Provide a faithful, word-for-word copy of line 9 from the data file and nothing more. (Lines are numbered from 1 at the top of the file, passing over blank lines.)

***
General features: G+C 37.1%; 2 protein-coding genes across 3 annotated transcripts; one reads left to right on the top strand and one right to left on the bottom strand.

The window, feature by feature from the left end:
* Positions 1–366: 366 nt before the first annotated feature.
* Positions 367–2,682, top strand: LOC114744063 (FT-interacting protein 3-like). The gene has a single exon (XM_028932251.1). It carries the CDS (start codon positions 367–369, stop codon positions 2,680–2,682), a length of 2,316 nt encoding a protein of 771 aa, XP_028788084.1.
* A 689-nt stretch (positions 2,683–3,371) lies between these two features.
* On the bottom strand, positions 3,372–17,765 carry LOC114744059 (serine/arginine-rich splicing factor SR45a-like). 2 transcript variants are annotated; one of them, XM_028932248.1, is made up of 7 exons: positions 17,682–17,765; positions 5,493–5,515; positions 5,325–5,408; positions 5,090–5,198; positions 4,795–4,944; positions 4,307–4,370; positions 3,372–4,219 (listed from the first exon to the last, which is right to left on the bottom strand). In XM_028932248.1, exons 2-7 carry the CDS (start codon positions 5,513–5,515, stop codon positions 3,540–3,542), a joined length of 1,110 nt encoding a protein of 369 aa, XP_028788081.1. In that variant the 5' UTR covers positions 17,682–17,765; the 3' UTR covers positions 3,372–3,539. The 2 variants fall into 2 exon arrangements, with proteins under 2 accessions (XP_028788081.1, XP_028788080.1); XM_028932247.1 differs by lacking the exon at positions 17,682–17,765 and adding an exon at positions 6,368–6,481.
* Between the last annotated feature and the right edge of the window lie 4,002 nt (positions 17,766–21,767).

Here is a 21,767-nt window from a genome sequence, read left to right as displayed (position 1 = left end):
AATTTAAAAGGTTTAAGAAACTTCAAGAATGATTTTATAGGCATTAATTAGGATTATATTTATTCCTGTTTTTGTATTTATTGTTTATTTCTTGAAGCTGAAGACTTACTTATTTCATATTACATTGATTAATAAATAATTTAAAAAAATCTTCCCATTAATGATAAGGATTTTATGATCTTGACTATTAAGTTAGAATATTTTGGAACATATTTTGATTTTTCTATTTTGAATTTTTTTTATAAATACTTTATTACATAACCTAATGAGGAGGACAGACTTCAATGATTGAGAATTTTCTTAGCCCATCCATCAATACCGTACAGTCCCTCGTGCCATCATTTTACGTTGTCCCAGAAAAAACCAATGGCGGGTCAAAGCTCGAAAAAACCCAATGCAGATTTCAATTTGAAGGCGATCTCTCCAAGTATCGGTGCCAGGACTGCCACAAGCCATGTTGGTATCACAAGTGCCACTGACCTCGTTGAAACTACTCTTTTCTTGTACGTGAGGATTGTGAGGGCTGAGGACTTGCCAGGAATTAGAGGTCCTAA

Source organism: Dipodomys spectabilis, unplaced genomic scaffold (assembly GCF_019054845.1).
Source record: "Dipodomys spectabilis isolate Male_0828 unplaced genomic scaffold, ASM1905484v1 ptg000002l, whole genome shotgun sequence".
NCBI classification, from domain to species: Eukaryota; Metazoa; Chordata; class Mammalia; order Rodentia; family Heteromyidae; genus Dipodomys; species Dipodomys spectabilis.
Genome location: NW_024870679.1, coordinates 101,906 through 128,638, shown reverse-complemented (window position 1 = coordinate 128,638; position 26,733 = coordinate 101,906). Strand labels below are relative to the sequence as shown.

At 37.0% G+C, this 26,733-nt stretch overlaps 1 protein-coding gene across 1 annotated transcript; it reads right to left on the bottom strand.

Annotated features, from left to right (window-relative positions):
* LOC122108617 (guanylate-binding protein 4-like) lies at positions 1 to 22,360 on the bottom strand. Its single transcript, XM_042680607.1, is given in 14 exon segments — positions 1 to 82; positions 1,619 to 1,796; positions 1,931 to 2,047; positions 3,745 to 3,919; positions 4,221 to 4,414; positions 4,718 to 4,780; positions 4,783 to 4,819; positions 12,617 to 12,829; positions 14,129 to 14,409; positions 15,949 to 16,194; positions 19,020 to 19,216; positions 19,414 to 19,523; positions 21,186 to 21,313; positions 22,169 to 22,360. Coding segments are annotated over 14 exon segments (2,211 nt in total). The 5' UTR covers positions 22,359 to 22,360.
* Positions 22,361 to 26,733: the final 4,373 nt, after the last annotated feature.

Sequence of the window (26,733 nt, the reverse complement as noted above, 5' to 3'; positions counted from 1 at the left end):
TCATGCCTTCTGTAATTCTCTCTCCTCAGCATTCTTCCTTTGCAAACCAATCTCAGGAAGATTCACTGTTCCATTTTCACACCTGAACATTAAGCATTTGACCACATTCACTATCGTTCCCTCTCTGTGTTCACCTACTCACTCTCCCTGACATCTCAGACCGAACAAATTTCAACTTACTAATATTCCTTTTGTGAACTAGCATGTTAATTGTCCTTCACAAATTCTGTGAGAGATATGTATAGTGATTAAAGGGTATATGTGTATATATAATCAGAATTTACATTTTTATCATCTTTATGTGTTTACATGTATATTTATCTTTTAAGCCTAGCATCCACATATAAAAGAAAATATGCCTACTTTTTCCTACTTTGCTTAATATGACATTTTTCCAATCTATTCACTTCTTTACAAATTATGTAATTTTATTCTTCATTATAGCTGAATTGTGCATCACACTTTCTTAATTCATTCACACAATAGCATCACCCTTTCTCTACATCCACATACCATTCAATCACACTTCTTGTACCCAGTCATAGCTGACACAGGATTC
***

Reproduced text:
AATTTAAAAGGTTTAAGAAACTTCAAGAATGATTTTATAGGCATTAATTAGGATTATATTTATTCCTGTTTTTGTATTTATTGTTTATTTCTTGAAGCTGAAGACTTACTTATTTCATATTACATTGATTAATAAATAATTTAAAAAAATCTTCCCATTAATGATAAGGATTTTATGATCTTGACTATTAAGTTAGAATATTTTGGAACATATTTTGATTTTTCTATTTTGAATTTTTTTTATAAATACTTTATTACATAACCTAATGAGGAGGACAGACTTCAATGATTGAGAATTTTCTTAGCCCATCCATCAATACCGTACAGTCCCTCGTGCCATCATTTTACGTTGTCCCAGAAAAAACCAATGGCGGGTCAAAGCTCGAAAAAACCCAATGCAGATTTCAATTTGAAGGCGATCTCTCCAAGTATCGGTGCCAGGACTGCCACAAGCCATGTTGGTATCACAAGTGCCACTGACCTCGTTGAAACTACTCTTTTCTTGTACGTGAGGATTGTGAGGGCTGAGGACTTGCCAGGAATTAGAGGTCCTAA